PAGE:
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Weebs, Rejoice: ‘Isekai’ Is Now In The Oxford Dictionary

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The Oxford English Dictionary (aka the OED) runs an update to its repository four times every year. Like DLC for games, these quarterly patches can introduce new words, features, and definition changes. Well, the first quarter of 2024 is about up, and the OED has just updated its linguistic repository to add 23 Japanese words, including the popular anime and manga genre “isekai.”

As spotted by The Guardian, the OED’s latest update includes Japanese words from the realms of art, cuisine, and elsewhere. The Japanese fried food appetizer “karaage,” which I love, made the list, as did “kintsugi,” the Japanese art of repairing broken pottery with lacquer that highlights the flaws. And also in the mix is “isekai,” which the OED defines as “a Japanese genre of science or fantasy fiction featuring a protagonist who is transported to or reincarnated in a different, strange, or unfamiliar world. Also: an anime, manga, video game, etc., in this genre.” Think of the anime and manga Sword Art Online (often called the harbinger of “isekai,” though not technically considered one from a purist standpoint) or the animated film The Super Mario Bros. Movie (which can also be viewed as an “isekai”) and you’ll get a general idea. Basically, when a character awakens in another world, the OED says you can call it an “isekai.”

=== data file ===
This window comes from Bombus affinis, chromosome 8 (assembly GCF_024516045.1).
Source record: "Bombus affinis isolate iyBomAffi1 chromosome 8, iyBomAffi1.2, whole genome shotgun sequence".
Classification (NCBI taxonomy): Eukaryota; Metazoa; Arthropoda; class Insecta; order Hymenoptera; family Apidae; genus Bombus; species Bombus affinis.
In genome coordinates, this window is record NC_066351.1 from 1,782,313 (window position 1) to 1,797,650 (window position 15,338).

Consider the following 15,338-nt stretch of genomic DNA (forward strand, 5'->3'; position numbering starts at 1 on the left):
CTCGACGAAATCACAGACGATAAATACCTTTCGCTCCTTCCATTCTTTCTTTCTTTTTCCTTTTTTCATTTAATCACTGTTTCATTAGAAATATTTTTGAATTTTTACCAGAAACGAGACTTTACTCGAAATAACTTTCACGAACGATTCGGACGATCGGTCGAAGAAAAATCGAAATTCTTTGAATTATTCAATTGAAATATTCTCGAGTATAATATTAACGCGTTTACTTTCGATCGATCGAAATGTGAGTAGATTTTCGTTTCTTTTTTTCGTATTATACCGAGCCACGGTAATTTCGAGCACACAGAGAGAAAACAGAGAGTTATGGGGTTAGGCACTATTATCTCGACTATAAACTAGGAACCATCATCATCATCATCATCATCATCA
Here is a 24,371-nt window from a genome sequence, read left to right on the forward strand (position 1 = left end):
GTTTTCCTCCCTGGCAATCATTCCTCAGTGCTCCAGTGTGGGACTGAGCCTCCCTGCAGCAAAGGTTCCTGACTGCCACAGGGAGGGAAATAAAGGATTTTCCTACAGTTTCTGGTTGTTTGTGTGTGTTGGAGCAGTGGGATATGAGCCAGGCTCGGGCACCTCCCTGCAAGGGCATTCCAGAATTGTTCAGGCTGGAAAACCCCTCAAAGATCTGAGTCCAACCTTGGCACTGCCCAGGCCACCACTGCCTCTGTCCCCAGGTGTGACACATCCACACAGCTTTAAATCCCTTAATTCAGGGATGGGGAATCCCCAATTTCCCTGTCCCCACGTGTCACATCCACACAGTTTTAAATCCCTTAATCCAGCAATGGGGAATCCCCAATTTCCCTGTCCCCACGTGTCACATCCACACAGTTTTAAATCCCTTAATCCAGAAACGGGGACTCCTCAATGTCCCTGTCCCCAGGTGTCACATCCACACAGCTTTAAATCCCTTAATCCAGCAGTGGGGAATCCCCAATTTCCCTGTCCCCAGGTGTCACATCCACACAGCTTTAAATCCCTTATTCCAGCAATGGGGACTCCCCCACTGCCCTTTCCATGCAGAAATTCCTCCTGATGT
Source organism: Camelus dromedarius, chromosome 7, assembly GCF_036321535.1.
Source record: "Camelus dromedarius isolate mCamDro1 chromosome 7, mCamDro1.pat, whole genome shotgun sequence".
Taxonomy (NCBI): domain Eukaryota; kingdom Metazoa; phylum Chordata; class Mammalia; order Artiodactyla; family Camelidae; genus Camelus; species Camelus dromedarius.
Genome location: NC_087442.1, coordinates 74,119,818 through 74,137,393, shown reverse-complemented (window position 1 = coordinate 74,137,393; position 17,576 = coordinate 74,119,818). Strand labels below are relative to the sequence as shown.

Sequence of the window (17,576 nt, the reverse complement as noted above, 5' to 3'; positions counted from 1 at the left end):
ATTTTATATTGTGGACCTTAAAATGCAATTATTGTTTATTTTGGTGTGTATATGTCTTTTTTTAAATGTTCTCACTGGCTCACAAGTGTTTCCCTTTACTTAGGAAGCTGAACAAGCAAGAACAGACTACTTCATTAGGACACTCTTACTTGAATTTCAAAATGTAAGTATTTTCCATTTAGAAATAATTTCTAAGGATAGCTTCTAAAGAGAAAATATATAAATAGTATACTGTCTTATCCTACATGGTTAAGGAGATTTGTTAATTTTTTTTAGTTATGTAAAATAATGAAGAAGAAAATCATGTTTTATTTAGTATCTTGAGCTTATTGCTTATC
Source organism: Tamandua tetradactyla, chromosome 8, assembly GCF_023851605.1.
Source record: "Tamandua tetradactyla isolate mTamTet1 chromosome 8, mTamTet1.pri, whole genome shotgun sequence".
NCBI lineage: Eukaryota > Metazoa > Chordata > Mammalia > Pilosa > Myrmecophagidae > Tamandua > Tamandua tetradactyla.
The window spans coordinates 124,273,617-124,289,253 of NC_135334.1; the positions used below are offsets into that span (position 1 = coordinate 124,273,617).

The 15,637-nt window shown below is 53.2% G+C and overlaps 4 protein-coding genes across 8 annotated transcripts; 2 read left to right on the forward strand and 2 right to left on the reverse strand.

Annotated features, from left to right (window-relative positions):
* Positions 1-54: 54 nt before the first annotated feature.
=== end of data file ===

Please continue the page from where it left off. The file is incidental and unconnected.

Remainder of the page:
While there are two sub-types of the genre—standard ”isekai” or “other world” and “isekaitensei” or “reincarnation into another world”—in English, ”isekai” is the by far the more widely used term. When in certain nerd spaces, especially those revolving around anime and manga, “isekai” is generally understood to mean any story in which a character finds themself in a world that’s not their own. It seems to be an increasingly popular story format in all types of media, and as such, you’ll often see anime, games, and television described as “isekai.”

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We love increasing our vocabulary and learning something new, and we can all rejoice in the fact that “isekai” and numerous other Japanese words have now been entered into the OED. I mean, this is The Oxford Dictionary, the preeminent repository of the English language for over a century. Weebs, if this isn’t the quintessential “we made it,” then I really don’t know what is.

You can check the full list of Japanese words newly added to the OED below:

Oxford Dictionary March 2024 Japanese-Word Update

 

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Originally posted 2024-03-30 02:38:00.

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